Engaging the Team
Wellbeing and Resilience for Teams
Personal Wellbeing and Resilience
Stepping into a new leadership role is both challenging and exciting. There is an old Irish saying ‘Tus maith leath na hoibre’ – a good start is half the work.
This is true for any new role, but particularly a leadership role where you are leading others, where the support you get from your team will directly impact your effectiveness.
It is important to deliberatively and consciously step into the role. You must consider not only what you need to do, but also who do you want to be? How do you want to show up as a leader?
It is important to prepare, and there are many great resources on how to create your 100 day or 90 day plan. This is a plan that will help you to think through what you need to do in those critical first few weeks and months. Having clear goals, informed and guided by your interactions with your new team, will greatly impact your chances of success.
As important, is how you show up from day 1.
Knowing your values and your purpose will help ground and guide you in the kind of leader you want to be. It is worth spending time in advance reflecting on the way you want to lead, the way you want to communicate, what your default leadership style is, and what aspects you may need to focus on more in your new role.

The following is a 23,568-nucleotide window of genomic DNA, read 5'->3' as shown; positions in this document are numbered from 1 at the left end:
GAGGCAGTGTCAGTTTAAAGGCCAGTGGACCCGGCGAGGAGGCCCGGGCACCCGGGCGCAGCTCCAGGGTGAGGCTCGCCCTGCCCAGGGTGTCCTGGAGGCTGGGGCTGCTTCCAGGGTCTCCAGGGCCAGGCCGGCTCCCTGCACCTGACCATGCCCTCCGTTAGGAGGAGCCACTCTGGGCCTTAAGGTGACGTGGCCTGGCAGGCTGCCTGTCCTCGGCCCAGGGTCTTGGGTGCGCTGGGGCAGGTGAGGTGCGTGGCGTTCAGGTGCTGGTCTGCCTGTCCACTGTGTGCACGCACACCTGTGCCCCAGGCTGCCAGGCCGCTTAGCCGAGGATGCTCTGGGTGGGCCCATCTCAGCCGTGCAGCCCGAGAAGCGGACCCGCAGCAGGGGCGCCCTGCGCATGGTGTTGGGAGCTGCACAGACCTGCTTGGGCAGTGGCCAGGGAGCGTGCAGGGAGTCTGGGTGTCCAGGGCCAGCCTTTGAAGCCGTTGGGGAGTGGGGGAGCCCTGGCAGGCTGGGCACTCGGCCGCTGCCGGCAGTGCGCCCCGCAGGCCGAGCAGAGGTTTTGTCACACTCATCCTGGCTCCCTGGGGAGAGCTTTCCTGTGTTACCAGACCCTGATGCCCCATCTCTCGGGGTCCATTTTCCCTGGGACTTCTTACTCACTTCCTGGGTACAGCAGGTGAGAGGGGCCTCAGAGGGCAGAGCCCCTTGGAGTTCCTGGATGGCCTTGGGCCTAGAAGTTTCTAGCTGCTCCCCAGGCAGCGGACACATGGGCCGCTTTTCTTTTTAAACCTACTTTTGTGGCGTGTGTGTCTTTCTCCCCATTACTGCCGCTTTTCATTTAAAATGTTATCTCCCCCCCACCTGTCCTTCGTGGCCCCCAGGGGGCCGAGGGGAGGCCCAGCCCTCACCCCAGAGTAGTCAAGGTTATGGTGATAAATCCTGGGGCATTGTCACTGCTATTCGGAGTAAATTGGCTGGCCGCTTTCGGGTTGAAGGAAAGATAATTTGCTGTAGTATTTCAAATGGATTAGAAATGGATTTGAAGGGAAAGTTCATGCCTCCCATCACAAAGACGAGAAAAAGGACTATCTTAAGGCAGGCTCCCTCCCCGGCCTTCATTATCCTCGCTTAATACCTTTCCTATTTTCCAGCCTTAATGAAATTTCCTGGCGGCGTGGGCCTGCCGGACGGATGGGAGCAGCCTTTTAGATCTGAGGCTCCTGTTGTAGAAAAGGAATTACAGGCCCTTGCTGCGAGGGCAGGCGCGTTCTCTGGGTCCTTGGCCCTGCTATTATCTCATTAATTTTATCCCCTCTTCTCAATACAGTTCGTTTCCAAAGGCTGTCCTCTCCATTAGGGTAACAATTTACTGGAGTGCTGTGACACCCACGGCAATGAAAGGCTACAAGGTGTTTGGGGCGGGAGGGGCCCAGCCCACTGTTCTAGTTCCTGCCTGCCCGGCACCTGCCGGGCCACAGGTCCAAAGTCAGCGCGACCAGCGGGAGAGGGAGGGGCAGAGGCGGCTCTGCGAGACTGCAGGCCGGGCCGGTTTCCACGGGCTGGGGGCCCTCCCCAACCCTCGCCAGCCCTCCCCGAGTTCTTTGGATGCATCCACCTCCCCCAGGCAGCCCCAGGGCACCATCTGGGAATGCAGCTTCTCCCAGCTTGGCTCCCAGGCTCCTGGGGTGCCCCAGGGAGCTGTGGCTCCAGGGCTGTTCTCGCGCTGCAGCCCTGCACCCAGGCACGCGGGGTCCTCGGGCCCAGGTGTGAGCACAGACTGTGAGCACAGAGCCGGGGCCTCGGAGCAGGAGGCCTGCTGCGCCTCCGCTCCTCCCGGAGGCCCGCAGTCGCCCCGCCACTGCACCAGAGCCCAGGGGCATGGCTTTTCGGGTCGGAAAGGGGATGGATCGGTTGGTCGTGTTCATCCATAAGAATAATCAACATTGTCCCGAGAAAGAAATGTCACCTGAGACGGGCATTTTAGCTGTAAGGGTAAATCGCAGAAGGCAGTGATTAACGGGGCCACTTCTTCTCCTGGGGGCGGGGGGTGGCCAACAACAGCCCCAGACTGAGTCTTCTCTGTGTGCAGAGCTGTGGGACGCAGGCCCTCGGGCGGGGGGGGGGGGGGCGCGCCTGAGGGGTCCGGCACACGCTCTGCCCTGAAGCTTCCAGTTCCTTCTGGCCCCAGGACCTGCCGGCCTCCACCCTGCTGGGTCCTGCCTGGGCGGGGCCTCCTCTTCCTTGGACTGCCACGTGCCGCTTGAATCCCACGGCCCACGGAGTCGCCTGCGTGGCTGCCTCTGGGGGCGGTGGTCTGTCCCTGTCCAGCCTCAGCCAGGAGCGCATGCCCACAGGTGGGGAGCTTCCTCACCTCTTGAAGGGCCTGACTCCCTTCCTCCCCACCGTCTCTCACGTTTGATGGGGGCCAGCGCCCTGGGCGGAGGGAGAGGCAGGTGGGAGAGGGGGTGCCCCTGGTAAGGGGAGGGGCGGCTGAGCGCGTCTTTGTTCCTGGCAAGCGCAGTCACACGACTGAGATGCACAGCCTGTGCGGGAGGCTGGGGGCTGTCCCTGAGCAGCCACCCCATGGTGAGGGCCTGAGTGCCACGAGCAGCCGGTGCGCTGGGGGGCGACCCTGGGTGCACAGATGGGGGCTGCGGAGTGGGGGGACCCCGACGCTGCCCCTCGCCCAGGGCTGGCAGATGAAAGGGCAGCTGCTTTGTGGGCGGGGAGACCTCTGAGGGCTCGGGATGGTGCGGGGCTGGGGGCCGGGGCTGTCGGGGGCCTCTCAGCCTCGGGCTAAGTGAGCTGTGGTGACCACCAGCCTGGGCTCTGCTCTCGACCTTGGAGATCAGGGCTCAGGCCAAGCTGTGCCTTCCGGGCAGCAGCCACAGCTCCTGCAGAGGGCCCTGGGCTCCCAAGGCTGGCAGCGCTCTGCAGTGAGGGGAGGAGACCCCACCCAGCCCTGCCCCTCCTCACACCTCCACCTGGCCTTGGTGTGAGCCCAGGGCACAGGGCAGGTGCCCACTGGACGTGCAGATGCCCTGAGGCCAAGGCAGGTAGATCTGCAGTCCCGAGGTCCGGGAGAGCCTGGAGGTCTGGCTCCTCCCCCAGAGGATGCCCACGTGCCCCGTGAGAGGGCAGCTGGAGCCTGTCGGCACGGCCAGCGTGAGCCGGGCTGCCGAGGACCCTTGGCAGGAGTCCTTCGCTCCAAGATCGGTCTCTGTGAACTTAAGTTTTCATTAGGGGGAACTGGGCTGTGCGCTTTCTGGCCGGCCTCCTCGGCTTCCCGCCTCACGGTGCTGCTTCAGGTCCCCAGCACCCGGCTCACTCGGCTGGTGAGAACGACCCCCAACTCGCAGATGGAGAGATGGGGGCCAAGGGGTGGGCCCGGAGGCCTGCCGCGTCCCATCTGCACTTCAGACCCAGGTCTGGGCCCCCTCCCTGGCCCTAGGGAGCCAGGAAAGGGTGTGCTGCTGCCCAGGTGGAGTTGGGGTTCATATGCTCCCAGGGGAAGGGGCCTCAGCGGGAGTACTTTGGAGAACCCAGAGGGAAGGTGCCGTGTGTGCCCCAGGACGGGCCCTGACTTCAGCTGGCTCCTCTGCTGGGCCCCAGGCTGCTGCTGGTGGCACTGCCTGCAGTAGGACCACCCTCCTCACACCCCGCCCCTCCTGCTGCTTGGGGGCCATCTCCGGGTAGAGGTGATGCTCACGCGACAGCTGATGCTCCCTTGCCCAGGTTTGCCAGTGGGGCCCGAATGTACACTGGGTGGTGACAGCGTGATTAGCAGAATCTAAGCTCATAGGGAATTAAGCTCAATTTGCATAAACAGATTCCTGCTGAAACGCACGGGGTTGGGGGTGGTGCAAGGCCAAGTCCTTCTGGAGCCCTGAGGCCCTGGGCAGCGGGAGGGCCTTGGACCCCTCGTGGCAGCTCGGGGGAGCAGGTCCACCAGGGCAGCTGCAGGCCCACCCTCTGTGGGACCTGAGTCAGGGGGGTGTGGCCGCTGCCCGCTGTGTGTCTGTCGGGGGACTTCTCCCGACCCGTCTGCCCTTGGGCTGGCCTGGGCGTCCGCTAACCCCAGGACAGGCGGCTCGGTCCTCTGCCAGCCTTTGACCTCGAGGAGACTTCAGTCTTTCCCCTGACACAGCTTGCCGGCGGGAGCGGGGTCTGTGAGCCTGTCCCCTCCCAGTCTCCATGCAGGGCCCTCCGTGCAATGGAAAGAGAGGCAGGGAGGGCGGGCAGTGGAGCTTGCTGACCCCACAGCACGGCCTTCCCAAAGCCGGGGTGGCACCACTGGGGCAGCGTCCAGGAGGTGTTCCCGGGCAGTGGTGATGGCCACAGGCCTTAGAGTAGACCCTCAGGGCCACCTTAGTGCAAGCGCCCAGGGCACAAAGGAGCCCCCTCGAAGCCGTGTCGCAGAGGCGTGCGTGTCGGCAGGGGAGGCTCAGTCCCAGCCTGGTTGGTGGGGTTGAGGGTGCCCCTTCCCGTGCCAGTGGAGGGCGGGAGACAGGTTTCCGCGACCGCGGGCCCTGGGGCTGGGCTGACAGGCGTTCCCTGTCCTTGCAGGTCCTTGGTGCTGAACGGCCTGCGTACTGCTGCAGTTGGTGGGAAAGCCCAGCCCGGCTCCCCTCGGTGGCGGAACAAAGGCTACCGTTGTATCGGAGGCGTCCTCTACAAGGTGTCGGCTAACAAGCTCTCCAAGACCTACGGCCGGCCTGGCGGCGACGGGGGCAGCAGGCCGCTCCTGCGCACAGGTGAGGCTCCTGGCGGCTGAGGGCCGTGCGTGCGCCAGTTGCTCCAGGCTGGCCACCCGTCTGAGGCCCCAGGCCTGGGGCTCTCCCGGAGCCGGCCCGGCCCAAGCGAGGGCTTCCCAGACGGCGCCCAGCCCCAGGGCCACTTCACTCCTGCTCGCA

You will want to get to know your team as well as possible, but they will also want to get to know you. They will want to understand your experience, your competencies, your vision – what drives you? What is important to you? What should they expect? So prepare your story, your ‘new leader pitch’. Trust is the foundation of all successful teams and sharing our stories in way that is positive, relevant and open is a great way to establish trust. Be prepared to share your story, e.g. what are the key events, challenges or experiences that moulded you? What are you passionate about? What do you hope to bring to the team/organisation? What do you want to learn? How will you connect with them?
Support – Networks, Mentoring and Coaching
Finally, in any new leadership role, ensure you take time to expand and develop the right support network. Leadership can be a lonely role and it is so important to have a good peer network who can support, listen and understand. They can give perspective, help you stay current and connected. Strong leaders do not walk alone. Few problems are new and getting fresh perspectives and being able to talk through issues is invaluable. We usually have the answers to most challenges ourselves, but a thinking partner or group can help us reach the answer much quicker.
Coaching is an important tool in leadership development. It provides space and structure for the reflection that is necessary for learning and growth. This will help you maximise your performance and reach peak potential. A coach will help you understand what your values are and recognise where your actions diverge from your values or stated goals. Coaching can help develop self-awareness, self-discipline, emotional intelligence.
Similarly, having a mentor who brings rich and relevant experience and can help you to navigate challenges is a really valuable asset and a great sounding board. Seek out mentors who both support and challenge you.
Having the right people around you will help you stay connected with what you love about your work and your life.
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